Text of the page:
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Davening in Shul or Yeshiva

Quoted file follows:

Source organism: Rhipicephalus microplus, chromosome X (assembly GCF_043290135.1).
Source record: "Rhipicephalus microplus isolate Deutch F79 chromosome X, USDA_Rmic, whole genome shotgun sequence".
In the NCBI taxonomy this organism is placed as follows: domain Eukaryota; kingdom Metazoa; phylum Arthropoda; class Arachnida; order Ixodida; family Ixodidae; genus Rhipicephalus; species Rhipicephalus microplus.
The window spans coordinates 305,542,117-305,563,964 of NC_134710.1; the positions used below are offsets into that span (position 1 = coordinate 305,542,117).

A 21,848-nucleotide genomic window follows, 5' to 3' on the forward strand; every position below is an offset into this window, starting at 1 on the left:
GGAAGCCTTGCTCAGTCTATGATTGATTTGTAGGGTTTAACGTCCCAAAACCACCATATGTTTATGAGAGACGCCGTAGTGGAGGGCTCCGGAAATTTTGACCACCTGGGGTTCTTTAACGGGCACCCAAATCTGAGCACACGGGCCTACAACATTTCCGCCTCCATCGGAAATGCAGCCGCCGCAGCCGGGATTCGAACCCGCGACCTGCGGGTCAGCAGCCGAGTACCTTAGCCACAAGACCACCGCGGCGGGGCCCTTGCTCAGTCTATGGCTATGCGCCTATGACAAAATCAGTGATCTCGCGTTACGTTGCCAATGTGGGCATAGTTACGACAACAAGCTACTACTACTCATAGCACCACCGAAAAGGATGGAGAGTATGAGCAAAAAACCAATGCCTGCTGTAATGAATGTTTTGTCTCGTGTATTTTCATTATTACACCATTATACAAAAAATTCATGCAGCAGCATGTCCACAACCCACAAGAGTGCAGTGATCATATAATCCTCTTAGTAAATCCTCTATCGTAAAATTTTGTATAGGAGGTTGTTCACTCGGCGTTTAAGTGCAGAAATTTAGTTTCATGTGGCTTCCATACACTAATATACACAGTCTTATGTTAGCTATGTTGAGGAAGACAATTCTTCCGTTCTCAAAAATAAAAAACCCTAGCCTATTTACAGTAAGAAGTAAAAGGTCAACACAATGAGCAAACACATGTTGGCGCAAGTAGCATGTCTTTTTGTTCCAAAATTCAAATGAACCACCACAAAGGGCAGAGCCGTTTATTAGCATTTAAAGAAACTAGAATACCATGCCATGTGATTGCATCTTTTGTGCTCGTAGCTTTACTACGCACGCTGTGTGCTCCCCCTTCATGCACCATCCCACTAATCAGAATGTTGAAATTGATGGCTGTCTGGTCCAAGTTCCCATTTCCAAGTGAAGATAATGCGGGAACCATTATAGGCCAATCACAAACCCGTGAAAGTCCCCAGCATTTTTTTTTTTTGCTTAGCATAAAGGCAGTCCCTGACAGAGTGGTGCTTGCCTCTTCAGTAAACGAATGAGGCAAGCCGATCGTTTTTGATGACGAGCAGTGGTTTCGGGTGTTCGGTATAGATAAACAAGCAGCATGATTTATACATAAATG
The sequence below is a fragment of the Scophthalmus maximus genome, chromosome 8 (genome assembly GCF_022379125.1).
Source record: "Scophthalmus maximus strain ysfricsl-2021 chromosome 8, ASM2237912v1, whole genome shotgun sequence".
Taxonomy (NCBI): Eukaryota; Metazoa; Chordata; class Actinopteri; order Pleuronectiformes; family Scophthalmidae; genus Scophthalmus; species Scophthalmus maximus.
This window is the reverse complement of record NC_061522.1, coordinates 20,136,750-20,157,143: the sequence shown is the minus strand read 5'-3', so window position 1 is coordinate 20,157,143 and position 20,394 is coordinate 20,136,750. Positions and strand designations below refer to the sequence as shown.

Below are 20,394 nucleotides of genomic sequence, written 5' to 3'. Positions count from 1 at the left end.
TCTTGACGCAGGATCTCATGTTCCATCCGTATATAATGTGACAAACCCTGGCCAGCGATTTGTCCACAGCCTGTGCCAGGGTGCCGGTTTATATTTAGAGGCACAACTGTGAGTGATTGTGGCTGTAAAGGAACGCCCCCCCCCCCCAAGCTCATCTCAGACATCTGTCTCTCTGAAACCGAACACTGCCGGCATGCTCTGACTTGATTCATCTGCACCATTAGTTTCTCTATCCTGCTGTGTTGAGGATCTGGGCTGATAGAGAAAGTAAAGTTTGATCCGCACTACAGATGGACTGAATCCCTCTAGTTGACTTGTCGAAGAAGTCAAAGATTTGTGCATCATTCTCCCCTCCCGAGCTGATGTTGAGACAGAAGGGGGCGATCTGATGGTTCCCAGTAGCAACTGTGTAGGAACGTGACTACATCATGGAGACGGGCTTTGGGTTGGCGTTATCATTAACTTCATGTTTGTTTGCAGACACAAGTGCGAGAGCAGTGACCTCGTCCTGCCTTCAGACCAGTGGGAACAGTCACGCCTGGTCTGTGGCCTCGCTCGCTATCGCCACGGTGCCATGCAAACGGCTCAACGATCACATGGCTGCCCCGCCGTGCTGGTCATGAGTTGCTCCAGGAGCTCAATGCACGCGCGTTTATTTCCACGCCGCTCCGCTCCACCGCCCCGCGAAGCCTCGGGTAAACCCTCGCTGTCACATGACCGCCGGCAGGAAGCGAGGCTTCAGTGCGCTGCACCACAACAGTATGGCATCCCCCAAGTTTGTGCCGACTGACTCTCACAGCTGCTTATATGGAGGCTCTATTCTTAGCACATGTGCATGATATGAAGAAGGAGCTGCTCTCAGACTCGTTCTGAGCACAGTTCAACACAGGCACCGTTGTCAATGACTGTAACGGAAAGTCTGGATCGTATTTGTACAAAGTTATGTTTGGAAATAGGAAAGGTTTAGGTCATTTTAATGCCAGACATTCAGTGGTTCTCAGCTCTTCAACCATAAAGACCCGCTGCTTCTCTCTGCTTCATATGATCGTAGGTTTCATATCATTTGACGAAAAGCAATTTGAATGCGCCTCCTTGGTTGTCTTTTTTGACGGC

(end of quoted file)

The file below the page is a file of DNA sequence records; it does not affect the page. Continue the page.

For the past several years I have been davening Shabbos mornings in one of the local yeshivos. It is comfortable, quiet and my chavrusa sits across from me. Immediately after davening, we learn and I don’t have to involve myself with the inevitable politics that occurs in some shuls. My family and I are also members of a well-known and prestigious shul. The Rav is an extraordinarily respected talmid chachom and posek. The people are chashuv and menschlich. It’s also quiet and there are no disparaging conversations. However, the needs of the yeshiva are few while the needs of the shul are many. After nearly two years of the Rav saying to me with a big smile, “Come around a once in a while, we miss you,” combined with my boys’ (ten and seven) desire to attend Shabbos groups and my wife’s thirst to develop and bond with others, I relented. Considering that I am not easily persuaded about most things, my wife was shocked at how efficiently and effortlessly I began davening at our shul. Of course when the Rav finally looked at me straight in my eyes and ominously stated, “You’re making a very big mistake, ” I had little choice.